As part of honing my UX design skills, I recently started to read and take greater notice of Information Architecture. Two days of reading and I suddenly had that ‘oh sh*t’ feeling.
When a friend suggested putting together a personal portofolio site with some illustrations of interaction design, I knew it’d be a challenge but not for the reasons I’d assumed. I had to come up with three different things not based on an idea I wanted to actually see through. What I immediately decided was one mockup, one prototype and one wireframe.
I chose Fractur for the wireframe. This was a concept from OrthoHack from last November. This is one of my favourite hackathons I’ve participated in because we spent three days with orthopaedic surgeons really getting under skin of the issues, challenges and constraints they face. It was a real eye opener. The complexities were even greater than those from Hackney-o-thon that I did the year before. Unfortunately, the only thing I kept from that event was the workflow for a possible solution. Drawing wireframes from the memory of conversations that took place over 6 months ago is not recommended.
When I did this version below, I was pretty happy with it but then I would be when thinking of Wireframing as simply sketching boxes with no rules applied.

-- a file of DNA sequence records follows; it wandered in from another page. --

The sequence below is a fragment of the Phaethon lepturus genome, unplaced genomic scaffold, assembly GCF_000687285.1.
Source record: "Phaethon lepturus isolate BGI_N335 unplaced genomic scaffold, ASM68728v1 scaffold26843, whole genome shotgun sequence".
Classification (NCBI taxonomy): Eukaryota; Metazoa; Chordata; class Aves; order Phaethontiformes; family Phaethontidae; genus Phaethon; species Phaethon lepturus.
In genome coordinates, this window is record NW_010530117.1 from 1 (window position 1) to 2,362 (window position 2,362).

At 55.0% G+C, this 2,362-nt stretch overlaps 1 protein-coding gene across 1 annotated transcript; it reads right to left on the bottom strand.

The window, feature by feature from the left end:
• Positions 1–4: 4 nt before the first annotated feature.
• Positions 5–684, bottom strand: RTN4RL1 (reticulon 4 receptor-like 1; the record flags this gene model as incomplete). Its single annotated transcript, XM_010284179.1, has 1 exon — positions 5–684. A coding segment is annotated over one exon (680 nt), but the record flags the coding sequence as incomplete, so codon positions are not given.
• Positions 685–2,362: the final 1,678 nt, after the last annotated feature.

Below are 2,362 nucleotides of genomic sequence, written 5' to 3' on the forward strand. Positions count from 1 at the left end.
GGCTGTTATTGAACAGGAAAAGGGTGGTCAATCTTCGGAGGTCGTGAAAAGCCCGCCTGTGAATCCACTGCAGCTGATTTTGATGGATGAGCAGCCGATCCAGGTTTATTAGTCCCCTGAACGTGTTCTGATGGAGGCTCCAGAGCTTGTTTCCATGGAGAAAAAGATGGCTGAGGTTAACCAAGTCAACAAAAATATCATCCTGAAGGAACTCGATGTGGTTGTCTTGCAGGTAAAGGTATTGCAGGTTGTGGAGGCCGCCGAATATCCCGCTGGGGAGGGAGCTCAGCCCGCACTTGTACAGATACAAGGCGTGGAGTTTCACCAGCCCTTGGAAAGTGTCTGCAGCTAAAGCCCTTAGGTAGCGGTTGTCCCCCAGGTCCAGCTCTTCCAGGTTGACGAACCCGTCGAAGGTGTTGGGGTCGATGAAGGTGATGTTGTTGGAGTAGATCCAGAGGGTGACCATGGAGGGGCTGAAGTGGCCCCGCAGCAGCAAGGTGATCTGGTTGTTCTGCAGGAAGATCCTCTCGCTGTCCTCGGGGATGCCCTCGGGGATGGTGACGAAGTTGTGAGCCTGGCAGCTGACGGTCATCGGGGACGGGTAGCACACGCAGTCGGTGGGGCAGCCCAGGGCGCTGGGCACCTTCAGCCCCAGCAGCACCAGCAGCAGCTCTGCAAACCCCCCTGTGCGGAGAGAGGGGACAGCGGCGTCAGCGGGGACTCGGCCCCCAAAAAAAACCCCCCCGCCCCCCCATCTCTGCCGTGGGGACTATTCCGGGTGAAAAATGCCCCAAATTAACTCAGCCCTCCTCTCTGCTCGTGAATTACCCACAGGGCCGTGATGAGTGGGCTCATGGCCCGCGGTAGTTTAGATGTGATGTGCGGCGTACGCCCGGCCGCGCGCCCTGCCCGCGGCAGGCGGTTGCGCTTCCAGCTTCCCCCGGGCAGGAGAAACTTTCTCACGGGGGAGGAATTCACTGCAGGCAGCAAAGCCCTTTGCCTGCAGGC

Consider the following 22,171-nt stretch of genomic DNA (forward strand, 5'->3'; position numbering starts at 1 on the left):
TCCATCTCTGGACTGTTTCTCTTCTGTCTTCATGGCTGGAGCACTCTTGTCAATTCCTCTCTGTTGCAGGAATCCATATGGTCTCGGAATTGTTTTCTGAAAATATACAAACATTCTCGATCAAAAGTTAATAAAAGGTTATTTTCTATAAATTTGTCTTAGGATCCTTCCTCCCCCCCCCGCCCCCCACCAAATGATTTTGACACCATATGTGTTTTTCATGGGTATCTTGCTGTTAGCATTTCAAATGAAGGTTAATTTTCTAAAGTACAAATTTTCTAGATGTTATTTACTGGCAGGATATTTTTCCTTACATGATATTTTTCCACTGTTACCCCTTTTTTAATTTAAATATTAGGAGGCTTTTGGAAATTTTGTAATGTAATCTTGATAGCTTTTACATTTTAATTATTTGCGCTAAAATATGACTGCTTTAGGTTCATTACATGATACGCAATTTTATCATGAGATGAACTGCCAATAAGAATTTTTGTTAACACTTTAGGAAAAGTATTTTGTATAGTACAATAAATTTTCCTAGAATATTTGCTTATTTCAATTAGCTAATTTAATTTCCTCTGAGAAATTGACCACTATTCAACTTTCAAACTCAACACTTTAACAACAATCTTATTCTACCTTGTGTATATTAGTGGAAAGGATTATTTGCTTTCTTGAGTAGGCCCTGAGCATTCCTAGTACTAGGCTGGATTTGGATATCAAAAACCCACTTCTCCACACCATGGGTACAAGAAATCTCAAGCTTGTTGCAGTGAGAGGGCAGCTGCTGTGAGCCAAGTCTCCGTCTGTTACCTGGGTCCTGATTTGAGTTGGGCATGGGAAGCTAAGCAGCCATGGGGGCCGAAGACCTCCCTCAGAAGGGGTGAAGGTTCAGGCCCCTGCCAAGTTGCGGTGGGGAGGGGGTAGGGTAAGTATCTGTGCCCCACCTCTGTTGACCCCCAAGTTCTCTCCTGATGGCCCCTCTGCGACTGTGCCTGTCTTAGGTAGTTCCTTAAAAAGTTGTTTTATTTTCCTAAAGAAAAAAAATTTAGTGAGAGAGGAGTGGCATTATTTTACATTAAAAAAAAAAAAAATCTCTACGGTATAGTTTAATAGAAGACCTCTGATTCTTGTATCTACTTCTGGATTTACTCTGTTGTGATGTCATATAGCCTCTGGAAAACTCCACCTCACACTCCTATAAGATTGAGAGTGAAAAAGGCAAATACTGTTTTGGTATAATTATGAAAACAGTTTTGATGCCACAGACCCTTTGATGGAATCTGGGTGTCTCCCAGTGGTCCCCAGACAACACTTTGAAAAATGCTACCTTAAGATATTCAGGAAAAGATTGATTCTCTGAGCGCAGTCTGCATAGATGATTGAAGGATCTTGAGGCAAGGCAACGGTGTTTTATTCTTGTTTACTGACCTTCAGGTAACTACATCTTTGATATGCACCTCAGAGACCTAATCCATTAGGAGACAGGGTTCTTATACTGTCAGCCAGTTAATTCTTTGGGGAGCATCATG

Four weeks later and after a couple of days of reading up on IA, looking at examples on Behance and Dribbble as well as wireframe kits, I swallowed hard. Why? Because I’d started proactively looking for UX work and had sent the link to my portofolio site to prospective employers for freelance work. I knew it was the weakest link in comparison to the mockup and prototype but looking at it through the lense of this new found knowledge, I can’t say I’d be jumping up and down to respond to my emails either.
I decided to redraw it from scratch. Whilst it would have been quicker to tweak a wireframe kit, I’m a believer to things in its entirety to learn to do something properly. Once you fully understand the rules, then you can break them all day long. Here is the second attempt.
The main difficulty was trying to consider every possible interaction and scenario without anyone to consult. I also had to be weary of assumptions I was making regarding the user understanding how to navigate around the UI. Basic iPad functionality had been neglected in the first version like swipe and pinch & expand and so on. It still needs some work especially the virtual clinic calendar, it feels and looks messy.
Funny, I’ve now come to realise that ‘designed by users for users’ and other such statements is not a selling point at all, it’s a necessary ongoing dialogue that is key to product development process. From the moment of idea conception, the dialogue begins.